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BNP Paribas Mortgage Corporation v. Bank of America

United States District Court, S.D. New York
Aug 30, 2011
10 Civ. 8630 (RWS), 10 Civ. 8299 (RWS) (S.D.N.Y. Aug. 30, 2011)


finding "no indication of bad faith or dilatory motive here"

Summary of this case from Murray v. UBS Sec., LLC


10 Civ. 8630 (RWS), 10 Civ. 8299 (RWS).

August 30, 2011

Attorneys for Plaintiffs BNP Paribas Mortgage Corporation and BNP Paribas, BOIES SCHILLER FLEXNER LLP, Armonk, NY, By: Robin A. Henry, Esq., Motty Shulman, Esq., Jack Wilson, Esq.

Attorneys for Plaintiff Deutsche Bank AG, WILLIAMS CONNOLLY LLP, Washington, DC, By: William E. McDaniels, Esq., Thomas G. Ward, Esq., Stephen P. Sorensen, Esq.

Attorneys for Defendant Bank of America, N.A., MUNGER, TOLLES OLSON LLP, Los Angeles, CA, By: Marc T.G. Dworsky, Esq., Kristin Linsley Myles, Esq., Richard St. John, Esq., Sarala V. Nagala, Esq., KING SPALDING LLP, New York, NY, By: Richard T. Marooney, Esq.


In these related actions, Defendant Bank of America, N.A. ("BoA" or "Defendant") has moved, pursuant to Rule 12(b)(6) of the Federal Rules of Civil Procedure, to dismiss complaints filed by Plaintiffs BNP Paribas Mortgage Corporation ("BNP") and Deutsche Bank AG ("DB") (collectively, "Plaintiffs"). Both actions consist of claims for conversion of mortgage loans and their proceeds that Plaintiffs allege BoA converted while serving as, among other roles, Collateral Agent for the loans, of which Plaintiffs were noteholders.

Both cases were initially filed in Florida and later transferred to the Southern District of New York, where they were related to two pending breach of contract cases, Deutsche Bank AG v. Bank of America, N.A., No. 09 Civ. 9784 (RSW) ("DB I") and BNP Paribas Mortgage Corp. et al. v. Bank of America, N.A., No. 09 Civ. 9783 (RSW) ("BNP I") (collectively, the "contract cases"), which arose out of the collapse of the Taylor, Bean Whitaker Mortgage Corporation ("TBW").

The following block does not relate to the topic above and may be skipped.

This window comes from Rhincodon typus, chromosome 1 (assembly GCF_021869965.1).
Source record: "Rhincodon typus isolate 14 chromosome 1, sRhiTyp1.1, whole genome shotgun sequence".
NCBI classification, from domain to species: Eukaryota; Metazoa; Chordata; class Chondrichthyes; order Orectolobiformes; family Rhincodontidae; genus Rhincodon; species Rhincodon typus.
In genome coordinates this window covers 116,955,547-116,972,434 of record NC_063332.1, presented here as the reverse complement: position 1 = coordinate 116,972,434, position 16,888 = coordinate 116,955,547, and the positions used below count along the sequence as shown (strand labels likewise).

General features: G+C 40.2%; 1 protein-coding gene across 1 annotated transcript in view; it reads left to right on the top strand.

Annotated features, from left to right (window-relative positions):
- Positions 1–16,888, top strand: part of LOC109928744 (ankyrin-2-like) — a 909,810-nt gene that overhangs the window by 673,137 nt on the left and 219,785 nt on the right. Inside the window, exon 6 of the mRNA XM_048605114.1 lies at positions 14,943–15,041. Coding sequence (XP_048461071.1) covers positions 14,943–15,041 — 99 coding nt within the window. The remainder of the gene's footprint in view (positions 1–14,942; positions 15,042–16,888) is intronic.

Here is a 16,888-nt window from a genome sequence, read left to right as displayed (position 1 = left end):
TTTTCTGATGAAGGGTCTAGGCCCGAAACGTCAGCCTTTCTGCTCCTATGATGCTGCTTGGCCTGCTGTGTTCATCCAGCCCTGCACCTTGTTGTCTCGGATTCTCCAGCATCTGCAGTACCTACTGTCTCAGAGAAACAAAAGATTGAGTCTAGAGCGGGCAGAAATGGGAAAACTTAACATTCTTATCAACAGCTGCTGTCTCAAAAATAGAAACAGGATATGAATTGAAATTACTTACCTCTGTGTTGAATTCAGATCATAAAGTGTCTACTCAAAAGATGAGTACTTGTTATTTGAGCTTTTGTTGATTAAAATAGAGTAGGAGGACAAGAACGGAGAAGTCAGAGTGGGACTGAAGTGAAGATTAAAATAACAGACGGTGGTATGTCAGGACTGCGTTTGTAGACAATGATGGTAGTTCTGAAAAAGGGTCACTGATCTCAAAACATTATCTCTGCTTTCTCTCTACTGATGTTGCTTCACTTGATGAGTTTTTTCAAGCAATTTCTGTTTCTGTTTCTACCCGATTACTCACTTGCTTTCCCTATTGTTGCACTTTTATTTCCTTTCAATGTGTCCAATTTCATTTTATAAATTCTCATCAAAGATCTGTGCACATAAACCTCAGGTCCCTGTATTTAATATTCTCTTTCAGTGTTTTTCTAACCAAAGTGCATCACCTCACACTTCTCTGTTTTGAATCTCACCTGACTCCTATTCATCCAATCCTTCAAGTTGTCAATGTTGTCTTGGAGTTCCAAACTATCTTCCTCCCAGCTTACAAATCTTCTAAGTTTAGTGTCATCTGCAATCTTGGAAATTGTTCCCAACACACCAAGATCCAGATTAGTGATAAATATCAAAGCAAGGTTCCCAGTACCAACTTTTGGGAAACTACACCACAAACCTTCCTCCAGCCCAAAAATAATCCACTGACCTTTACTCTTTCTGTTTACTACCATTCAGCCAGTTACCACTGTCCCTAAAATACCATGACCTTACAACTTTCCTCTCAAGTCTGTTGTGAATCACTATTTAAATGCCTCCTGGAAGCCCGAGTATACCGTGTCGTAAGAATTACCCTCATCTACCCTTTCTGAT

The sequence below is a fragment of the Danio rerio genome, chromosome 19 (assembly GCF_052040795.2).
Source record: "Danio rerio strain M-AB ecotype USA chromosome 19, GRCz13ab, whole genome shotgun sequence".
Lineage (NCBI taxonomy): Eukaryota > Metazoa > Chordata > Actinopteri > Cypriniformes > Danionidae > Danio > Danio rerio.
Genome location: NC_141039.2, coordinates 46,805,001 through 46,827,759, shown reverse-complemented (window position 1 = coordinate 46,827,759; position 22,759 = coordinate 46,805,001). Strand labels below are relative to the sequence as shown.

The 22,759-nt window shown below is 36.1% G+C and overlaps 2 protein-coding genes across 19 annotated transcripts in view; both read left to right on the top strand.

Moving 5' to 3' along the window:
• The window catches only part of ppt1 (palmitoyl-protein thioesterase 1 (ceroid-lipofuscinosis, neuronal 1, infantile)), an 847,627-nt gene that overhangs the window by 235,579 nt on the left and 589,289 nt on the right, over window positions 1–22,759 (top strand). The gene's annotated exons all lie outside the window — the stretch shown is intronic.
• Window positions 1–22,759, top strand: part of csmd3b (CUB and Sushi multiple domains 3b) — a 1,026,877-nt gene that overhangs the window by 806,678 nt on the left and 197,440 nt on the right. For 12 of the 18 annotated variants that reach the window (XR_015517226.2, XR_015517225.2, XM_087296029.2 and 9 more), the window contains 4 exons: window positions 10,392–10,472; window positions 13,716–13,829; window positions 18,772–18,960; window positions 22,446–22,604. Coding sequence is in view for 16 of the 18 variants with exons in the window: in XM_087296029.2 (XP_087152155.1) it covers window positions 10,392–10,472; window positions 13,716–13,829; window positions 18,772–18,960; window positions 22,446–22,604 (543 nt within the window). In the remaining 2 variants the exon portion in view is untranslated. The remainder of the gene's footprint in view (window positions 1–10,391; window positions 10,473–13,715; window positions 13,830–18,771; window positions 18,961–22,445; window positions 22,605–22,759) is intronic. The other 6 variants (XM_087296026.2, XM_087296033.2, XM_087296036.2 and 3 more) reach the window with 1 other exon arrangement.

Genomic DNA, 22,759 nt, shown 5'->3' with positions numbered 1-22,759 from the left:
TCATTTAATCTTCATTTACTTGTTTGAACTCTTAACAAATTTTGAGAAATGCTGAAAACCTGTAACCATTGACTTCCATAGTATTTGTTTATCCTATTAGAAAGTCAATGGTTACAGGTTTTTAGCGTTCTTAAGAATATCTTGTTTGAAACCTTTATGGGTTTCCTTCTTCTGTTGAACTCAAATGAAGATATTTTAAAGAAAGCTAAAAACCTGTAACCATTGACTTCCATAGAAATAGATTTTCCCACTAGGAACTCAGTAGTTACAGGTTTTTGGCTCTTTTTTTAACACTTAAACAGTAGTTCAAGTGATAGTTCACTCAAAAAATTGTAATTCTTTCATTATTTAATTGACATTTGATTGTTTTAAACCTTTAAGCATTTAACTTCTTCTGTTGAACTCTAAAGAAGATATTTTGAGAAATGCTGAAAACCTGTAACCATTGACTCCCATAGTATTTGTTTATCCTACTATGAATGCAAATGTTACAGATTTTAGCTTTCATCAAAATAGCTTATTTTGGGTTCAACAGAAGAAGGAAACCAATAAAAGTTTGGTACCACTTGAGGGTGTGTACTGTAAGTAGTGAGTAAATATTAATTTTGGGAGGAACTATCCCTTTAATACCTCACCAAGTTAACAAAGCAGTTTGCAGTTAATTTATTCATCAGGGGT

For the reasons set forth below, BoA's motion to dismiss is granted with leave to replead within 30 days.


In the contract actions, BNP and DB each filed initial Complaints against BoA on November 25, 2009. Both filed Amended Complaints on March 17, 2010.

Hereafter, the Amended Complaint filed by DB in its contracts case will be referred to as the "DB I AC" and the Amended Complaint filed by BNP in its contracts case will be referred to as the "BNP I AC."

In its Amended Complaint, DB asserted eight causes of action for breach of contract, alleging that BoA breached the current and prior versions of four contracts that created and governed a facility for the origination, sale, and purchase of home mortgages through TBW and its wholly-owned subsidiary, Ocala Funding, LLC ("Ocala") (the facility hereafter referred to as the "Ocala Facility"). These contracts include the Security Agreement, the Depositary Agreement, the Custodial Agreement, and the Base Indenture (collectively the "Facility Documents"). In addition to its breach of contract claims, DB asserted a claim for breach of fiduciary duty and seeks indemnification under the current and prior versions of the Depositary, Security, and Custodial Agreements. BNP did not bring any claims under the prior versions of the Facility Documents, but otherwise echoed DB's claims, with the addition of a claim for "Breach of Contract/Indemnification" under a March 27, 2009 side letter.